Every day we hear about scammers and fraudsters trying to rip people off — from gas pump scammers to credit card scammers, from identity theft to Medicare fraud, from gutter installations to credit repair, these scam artists are everywhere. The list of potential swindles is endless. The practice of scamming people is not new – shyster sold snake oil as a cure-all.
Scammers are opportunists; Children, seniors well as people struggling to make ends meet, looking for a bargain, or hoping their luck is about to change are all vulnerable to ID theft. Child ID theft may go undetected for many years and will not be discovered until they are adults when applying for their own credit.
- You may receive a bill for items you did not purchase
- You receive debt collection calls for accounts you didn’t open
Even with all the media hype to raise awareness and educate people on how to protect your privacy and information, thousands of people continue to fall victim to these con artists.
The More Common Scams
Fraudulent information is used in scare tactics to gain access to your confidential information, such as your PIN was compromised. During chaotic periods, such as holidays and currently the coronavirus epidemic, fraudster activity increases. These scammers change their tactics often, using various means to defraud people, from phone calls to fake coupons to fake emails.
Charity scams – Fake charities always surface during disasters.
Stimulus and other government checks– Scammers call saying they’re with the IRS or other government agency and offer you a way to get the money early, asking for your personal information and try to charge you fake fees.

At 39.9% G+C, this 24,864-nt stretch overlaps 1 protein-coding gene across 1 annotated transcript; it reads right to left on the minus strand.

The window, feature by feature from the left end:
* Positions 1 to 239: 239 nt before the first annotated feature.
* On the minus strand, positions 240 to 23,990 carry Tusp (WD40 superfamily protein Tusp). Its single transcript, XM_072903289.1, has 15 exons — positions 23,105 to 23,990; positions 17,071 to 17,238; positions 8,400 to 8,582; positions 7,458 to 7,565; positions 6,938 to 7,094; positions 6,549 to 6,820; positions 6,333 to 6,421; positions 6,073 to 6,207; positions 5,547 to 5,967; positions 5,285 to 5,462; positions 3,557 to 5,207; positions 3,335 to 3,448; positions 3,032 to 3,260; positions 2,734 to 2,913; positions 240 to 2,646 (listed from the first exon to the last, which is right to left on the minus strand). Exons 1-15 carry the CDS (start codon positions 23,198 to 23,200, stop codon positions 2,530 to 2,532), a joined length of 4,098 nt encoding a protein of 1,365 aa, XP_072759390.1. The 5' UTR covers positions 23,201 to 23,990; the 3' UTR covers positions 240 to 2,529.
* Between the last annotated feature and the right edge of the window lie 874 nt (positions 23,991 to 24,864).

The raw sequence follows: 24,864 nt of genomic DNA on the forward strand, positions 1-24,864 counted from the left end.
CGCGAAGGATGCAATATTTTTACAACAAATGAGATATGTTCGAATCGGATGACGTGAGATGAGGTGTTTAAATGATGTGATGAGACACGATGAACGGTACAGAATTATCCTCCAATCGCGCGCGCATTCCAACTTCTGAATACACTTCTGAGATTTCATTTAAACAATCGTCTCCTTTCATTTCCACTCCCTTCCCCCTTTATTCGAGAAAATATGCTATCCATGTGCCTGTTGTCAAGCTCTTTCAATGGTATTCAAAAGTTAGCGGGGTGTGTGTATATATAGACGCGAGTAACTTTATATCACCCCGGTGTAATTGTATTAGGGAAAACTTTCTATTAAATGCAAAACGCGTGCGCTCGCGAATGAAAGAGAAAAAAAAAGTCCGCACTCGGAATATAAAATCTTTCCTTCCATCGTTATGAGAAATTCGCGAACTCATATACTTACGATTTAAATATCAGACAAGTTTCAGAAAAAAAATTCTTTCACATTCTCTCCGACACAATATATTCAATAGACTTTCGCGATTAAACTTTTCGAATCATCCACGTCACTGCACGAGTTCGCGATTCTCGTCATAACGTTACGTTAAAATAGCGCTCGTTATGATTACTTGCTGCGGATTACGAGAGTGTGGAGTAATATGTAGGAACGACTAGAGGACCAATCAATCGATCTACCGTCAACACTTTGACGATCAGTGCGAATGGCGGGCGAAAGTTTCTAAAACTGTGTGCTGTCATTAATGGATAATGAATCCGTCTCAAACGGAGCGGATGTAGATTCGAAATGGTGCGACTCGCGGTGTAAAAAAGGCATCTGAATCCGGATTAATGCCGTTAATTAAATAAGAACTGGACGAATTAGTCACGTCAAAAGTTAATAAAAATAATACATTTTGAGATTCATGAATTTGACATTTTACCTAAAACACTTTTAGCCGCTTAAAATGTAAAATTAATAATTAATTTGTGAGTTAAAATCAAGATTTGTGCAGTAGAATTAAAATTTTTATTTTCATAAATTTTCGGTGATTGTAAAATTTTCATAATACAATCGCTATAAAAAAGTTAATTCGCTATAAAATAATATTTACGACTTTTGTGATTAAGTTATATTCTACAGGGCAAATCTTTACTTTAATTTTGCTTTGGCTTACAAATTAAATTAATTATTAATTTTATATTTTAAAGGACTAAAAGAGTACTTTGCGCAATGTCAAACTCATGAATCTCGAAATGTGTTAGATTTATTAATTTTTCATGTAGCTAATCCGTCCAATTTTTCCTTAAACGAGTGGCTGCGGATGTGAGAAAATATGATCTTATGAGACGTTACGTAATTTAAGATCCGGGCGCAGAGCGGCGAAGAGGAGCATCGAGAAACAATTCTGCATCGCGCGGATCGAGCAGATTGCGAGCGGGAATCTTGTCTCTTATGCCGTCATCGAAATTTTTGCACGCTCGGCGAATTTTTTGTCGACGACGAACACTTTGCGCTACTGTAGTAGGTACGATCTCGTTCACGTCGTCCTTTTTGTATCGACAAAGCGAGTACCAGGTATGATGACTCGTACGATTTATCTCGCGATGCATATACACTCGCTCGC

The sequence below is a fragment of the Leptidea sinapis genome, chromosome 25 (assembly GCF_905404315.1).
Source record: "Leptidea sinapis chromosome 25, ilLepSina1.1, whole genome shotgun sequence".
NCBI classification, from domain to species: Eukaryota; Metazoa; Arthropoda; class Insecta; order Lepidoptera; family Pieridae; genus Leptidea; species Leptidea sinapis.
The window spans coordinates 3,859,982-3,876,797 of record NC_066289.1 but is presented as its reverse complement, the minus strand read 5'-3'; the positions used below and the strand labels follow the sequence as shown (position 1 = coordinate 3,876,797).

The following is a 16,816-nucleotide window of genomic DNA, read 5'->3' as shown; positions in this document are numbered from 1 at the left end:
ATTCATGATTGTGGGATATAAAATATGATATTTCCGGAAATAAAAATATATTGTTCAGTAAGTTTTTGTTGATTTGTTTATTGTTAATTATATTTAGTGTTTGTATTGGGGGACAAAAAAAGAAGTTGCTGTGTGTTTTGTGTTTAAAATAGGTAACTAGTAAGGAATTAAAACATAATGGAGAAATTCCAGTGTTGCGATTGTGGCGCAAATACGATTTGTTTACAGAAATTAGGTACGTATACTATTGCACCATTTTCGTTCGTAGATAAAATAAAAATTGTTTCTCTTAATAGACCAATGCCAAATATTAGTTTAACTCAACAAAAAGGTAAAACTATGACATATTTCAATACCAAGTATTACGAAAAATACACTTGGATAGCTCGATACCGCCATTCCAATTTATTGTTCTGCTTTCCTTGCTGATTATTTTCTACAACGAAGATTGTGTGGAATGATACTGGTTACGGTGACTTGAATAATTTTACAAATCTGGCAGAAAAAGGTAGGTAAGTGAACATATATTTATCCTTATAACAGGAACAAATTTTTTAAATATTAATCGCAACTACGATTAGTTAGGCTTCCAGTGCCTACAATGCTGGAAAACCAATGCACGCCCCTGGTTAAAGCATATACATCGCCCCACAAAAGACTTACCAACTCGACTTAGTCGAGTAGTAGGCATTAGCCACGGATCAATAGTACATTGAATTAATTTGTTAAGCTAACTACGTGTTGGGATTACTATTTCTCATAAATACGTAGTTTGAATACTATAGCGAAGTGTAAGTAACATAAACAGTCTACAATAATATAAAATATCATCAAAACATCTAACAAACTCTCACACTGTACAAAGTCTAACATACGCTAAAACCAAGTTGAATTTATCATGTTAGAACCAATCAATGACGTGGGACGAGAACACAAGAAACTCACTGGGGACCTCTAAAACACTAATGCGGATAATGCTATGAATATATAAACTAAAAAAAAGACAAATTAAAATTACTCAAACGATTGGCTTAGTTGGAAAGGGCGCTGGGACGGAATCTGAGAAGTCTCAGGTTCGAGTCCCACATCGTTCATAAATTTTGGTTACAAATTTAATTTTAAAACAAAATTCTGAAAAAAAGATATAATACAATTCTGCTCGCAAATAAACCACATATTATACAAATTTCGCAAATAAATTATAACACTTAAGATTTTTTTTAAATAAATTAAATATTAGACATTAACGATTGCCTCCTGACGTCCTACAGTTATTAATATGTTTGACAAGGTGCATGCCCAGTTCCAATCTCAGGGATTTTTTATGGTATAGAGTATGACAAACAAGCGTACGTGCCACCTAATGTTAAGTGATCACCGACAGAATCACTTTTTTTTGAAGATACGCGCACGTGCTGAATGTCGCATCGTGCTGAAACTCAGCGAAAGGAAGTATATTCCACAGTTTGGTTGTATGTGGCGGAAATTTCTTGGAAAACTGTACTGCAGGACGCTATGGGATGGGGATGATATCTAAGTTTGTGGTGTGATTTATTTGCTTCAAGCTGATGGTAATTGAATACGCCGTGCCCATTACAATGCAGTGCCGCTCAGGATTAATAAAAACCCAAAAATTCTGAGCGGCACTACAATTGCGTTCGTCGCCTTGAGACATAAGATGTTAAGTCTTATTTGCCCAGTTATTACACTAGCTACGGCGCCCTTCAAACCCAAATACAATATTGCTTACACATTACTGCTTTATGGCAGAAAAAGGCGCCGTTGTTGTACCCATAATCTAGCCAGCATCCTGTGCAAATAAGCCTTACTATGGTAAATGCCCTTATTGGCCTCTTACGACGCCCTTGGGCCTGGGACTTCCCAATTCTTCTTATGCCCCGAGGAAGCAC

Banking Scams – These shysters call saying they are from the Federal Deposit Insurance Corporation (FDIC) or your bank and that your account has been locked, asking for your personal information to unlock it. Or you may receive an email or text message requiring you to verify your personal information.
Robocalls are just one example of telephone scams. They entice people with free products, offer to clean up poor credit, as well as opportunities to invest your money.
Investment Fraud is a Multi-Billion Dollar Scam
Whether you are a rookie or a seasoned investor, some of these schemes are so elaborate it is often hard to discern if they are genuine. Even people you may know may commit these types of fraud – and you only find out when you see it in the news.
Here are just a few examples of investment frauds:
- Affinity Fraud – target members of identifiable groups, such as the elderly, or religious or ethnic communities
- Advance Fee Fraud – this type of fraud ask investors to pay a fee in advance of receiving any stock, proceeds, warrants, or money
- High Yield Investment Programs – HYIPs – The signature of an HYIP scam is the promise of fantastical returns at little or no risk to the investor
- Ponzi Scheme – this scheme pays existing investors with funds collected from new investors, promising to generate high returns with little or no risk
- Pre-IPO Investment Scams – offers investors opportunities to buy pre-IPO shares of companies
- Pyramid Schemes – Similar to a Ponzi scheme with emphasis on recruiting and promises of high returns in a short amount of time.
Avoid Becoming a Victim
- Secure your internet connections
- Use security features
- Keep your personal information, such as your bank account numbers, Social Security number or any other sensitive information secure
- Verify the source of any suspicious emails
Remember: if you have a question or concerns about an investment, or you think you have become a victim of fraud, please contact our office at Aiman-Smith & Marcy today, for your free consultation. We are here to help.